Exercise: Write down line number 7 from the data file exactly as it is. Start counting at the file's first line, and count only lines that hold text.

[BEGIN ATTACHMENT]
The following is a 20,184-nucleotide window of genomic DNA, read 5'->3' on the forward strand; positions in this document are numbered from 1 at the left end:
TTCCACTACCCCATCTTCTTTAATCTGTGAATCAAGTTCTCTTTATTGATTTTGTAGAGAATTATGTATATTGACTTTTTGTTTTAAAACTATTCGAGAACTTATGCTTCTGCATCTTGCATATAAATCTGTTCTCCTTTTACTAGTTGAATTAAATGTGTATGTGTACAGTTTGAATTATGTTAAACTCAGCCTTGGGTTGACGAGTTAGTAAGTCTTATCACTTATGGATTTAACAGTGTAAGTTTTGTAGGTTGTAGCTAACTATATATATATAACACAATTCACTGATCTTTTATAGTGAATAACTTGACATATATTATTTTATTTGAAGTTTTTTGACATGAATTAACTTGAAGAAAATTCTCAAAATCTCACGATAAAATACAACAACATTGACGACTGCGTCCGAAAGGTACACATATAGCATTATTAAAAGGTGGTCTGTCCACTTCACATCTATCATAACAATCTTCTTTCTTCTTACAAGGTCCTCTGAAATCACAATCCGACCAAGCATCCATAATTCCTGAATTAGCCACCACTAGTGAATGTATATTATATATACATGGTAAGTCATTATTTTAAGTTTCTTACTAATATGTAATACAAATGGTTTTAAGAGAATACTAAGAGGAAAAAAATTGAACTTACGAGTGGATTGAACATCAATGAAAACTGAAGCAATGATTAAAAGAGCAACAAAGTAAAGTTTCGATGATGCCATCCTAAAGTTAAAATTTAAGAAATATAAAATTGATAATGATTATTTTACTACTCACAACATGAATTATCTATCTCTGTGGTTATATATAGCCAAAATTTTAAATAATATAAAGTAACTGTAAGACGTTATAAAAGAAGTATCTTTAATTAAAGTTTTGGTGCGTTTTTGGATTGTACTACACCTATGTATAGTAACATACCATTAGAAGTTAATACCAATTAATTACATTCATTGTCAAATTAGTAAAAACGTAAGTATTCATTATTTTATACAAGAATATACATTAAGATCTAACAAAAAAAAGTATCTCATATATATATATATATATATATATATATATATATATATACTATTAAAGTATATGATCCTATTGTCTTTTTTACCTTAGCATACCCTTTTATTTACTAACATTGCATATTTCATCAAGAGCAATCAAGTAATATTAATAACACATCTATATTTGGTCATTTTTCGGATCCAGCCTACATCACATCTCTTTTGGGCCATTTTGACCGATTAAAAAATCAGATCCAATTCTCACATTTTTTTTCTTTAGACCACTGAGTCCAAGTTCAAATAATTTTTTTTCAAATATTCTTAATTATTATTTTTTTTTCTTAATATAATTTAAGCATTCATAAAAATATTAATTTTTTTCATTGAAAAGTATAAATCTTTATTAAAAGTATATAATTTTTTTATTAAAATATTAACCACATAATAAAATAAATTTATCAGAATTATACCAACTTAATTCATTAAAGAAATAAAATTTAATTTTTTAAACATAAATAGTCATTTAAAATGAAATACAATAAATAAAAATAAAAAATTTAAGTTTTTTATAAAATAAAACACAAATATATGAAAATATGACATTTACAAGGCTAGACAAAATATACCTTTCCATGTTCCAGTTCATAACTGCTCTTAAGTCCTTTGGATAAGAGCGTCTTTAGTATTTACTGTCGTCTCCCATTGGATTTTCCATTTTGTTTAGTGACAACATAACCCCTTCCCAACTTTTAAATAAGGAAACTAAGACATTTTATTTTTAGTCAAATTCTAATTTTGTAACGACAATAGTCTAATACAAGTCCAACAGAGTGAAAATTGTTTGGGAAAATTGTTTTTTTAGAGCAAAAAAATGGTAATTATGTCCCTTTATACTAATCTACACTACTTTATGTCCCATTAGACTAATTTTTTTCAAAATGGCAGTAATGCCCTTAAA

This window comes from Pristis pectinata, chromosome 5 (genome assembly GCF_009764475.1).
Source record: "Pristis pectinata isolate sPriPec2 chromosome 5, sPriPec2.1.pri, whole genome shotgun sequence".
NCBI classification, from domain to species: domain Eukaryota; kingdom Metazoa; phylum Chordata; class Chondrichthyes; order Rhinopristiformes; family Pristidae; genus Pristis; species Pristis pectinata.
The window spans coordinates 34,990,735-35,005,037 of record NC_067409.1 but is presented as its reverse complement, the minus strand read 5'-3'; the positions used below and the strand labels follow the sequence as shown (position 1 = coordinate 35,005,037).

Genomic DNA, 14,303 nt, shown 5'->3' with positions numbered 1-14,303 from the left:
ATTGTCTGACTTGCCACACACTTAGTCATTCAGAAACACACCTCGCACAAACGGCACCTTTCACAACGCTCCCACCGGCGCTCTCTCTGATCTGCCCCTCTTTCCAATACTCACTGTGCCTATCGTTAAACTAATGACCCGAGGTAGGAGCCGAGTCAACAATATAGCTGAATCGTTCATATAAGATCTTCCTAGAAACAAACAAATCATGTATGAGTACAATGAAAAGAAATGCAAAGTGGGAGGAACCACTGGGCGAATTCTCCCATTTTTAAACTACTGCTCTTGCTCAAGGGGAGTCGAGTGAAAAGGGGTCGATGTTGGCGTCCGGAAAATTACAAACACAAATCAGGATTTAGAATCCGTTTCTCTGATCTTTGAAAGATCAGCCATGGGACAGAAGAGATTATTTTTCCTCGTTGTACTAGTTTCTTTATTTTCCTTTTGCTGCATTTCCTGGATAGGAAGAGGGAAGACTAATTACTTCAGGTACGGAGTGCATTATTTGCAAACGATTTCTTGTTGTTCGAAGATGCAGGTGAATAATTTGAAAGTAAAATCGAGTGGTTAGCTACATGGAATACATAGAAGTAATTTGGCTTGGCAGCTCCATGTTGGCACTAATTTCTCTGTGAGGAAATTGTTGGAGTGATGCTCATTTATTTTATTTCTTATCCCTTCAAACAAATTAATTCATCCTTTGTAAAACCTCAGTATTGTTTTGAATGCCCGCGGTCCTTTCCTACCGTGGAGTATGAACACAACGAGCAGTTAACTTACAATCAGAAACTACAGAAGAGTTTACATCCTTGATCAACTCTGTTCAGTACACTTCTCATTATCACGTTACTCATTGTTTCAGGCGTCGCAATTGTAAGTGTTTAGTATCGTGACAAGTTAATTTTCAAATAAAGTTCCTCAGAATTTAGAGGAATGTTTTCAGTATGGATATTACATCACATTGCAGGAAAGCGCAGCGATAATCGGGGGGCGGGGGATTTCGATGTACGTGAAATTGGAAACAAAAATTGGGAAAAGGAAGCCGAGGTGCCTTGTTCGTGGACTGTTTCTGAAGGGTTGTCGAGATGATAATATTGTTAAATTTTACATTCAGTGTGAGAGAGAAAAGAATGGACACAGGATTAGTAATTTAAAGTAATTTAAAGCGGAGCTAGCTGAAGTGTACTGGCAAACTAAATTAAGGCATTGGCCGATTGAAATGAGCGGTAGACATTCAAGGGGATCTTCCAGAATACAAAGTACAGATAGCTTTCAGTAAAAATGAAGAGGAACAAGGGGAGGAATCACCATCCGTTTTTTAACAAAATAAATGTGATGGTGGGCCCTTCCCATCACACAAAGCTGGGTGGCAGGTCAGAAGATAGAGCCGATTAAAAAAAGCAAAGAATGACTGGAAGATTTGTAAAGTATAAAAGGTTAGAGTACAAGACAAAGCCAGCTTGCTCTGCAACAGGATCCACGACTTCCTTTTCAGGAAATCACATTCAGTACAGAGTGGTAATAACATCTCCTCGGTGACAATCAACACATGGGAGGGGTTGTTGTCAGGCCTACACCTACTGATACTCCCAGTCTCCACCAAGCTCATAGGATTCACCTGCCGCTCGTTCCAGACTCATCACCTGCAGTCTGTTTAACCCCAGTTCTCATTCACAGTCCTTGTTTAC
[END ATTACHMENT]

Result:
Genomic DNA, 14,303 nt, shown 5'->3' with positions numbered 1-14,303 from the left: